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How to address the malaise of the middle-class

This blogpost appeared in the Globe and Mail on February 18th. 

By now, everybody is surely aware that the core commitments of the Liberal federal government are to “build a strong middle-class” and “help those working hard to join it.” But economic progress and social progress over the past three years seems to have been very limited, and it is far from clear that the government is pursuing the best overall strategy to promote higher living standards and greater income equality.

It is, of course, true that the federal government is largely a prisoner of economic circumstances over which it has no control, including everything from global stagnation to the impact of President Trump on trade. Yet, in the upcoming federal election, voters will likely determine the fate of the federal government based on perceived changes in their own household's well-being.

Over the past three years (third quarter of 2015 to third quarter of 2018), real GDP has increased by a cumulative 6.5%. But this growth was driven mainly by household spending and investment in housing, fuelled by yet another increase in household debt from 167.8% to 177.5% of after tax income. It is deeply disturbing that business investment in buildings, machinery and equipment and intellectual property has actually fallen as a share of the economy, undermining hopes of a shift to a more productive new economy capable of sustaining higher wages.

It is true that unemployment has fallen to a near record low of just 5.6% in December. But real (inflation adjusted) wages are as flat as yesterday's left over beer. Just-released income tax data show that median annual earnings adjusted for inflation rose from $36,740 in 2015 to just $36,980 in 2017, a miserly increase of just $240 or 0.6% over two years. Labour force data show that hourly wages increased by just 2.0% over 2018, almost exactly in line with prices.

The stagnation of pay is a bit of a mystery in that much of the recent growth in jobs has actually been in higher paid professional occupation rather than in very low-paid jobs. A possible explanation is that recent post secondary graduates are being paid much less than the retiring baby-boomers they are replacing.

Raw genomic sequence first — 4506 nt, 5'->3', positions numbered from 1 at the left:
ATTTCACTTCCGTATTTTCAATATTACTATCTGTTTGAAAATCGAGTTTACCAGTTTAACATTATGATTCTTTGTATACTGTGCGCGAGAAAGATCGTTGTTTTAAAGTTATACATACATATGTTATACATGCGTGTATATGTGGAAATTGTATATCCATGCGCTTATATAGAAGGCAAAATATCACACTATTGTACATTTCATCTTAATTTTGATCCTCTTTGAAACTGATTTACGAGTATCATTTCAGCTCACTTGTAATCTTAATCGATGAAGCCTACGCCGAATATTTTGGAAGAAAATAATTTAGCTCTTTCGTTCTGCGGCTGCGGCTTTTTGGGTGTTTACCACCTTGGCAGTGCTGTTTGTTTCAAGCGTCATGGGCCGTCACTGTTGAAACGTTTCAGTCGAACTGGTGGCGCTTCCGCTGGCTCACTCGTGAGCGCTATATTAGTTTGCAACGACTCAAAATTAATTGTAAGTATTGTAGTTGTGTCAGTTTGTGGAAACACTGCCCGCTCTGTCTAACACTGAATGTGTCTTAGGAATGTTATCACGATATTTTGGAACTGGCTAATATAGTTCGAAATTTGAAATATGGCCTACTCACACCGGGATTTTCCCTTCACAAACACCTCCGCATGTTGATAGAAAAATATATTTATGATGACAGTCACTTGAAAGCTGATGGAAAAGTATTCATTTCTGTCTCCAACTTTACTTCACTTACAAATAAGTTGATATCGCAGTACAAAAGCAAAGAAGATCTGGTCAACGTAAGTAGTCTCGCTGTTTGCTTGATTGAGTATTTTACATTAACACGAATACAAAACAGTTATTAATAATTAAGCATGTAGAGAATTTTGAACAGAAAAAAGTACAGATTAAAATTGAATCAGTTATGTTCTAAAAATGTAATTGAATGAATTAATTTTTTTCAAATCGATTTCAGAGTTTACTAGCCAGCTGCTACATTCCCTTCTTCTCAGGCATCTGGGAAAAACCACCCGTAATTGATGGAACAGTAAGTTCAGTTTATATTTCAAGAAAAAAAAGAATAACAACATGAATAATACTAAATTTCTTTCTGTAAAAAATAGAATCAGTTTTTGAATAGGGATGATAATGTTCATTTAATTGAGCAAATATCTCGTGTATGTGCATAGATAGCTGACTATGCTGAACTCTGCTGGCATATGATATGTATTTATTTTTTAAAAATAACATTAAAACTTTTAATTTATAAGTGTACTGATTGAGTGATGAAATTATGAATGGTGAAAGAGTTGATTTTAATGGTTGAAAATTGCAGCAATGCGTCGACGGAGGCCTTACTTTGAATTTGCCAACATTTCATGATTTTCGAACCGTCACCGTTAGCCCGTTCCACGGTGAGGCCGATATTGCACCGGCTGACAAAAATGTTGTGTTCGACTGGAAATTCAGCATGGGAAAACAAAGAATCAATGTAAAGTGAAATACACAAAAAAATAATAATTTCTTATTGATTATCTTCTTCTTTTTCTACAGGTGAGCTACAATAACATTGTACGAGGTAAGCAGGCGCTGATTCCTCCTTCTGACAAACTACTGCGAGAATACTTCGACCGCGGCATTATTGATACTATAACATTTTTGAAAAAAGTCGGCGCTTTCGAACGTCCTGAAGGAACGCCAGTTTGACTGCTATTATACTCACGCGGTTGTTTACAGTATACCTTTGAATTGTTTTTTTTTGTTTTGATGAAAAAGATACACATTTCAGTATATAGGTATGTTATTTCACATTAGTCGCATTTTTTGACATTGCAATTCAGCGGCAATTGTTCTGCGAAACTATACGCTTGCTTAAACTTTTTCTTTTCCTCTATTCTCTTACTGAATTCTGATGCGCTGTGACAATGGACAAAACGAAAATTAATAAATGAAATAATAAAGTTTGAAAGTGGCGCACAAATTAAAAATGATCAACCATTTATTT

In short, top line statistics suggest that ordinary middle-class households are seeing little or no increase in their incomes even as many, especially young people, sink deeper into debt. This helps explain the rise of the populist right which has targeted (largely imaginary) tax increases as the problem, and proposes tax cuts as the solution.

The Liberals respond by arguing (correctly) that they have (modestly) improved the incomes of lower income Canadians through reforms to the child benefit system, increased tax credits for the working poor, and also improved public pensions. A new tax credit for low income renters has been promised.

What the Liberals have not done is significantly improve public programs which significantly alleviate the cost burden on households through “in kind” benefits. A key example is Quebec's child care program, which, according to a recent report from the CCPA, costs parents of an infant in Montreal just $175 per month, compared to $1685 per month in Toronto. Yet the federal government have only very modestly increased their support for provincial child care programs based on the Quebec model.

The Liberals seem set to reject a “big bang” national pharmacare plan which would widen access to needed drugs for the uninsured, remove the need for private insurance, and lower the cost of current employer plans for employers and workers. Instead, they seems to favour a drug benefit narrowly targeted to the working poor.

When it comes to the acute shortage of affordable housing in our big cities, the best single option is to invest in high quality, mixed income, social and co-operative housing which increases non market supply. Yet the real estate lobby to allow new buyers to go even deeper into debt seems to be gathering steam as the answer to “affordability.” The new national housing policy is not very ambitious and is just getting off the ground.

The stagnation of middle-class living standards seems set to frame the pre election political debate over issues of affordability. Progressives should be arguing that bold public programs to meet basic needs outside of the market are a needed addition to targeted income supplements, and certainly far preferable to tax cuts which would inevitably mean cuts to the services we already have.


Andrew Jackson is Adjunct Research Professor in the Institute of Political Economy at Carleton University, and senior policy adviser to the Broadbent Institute.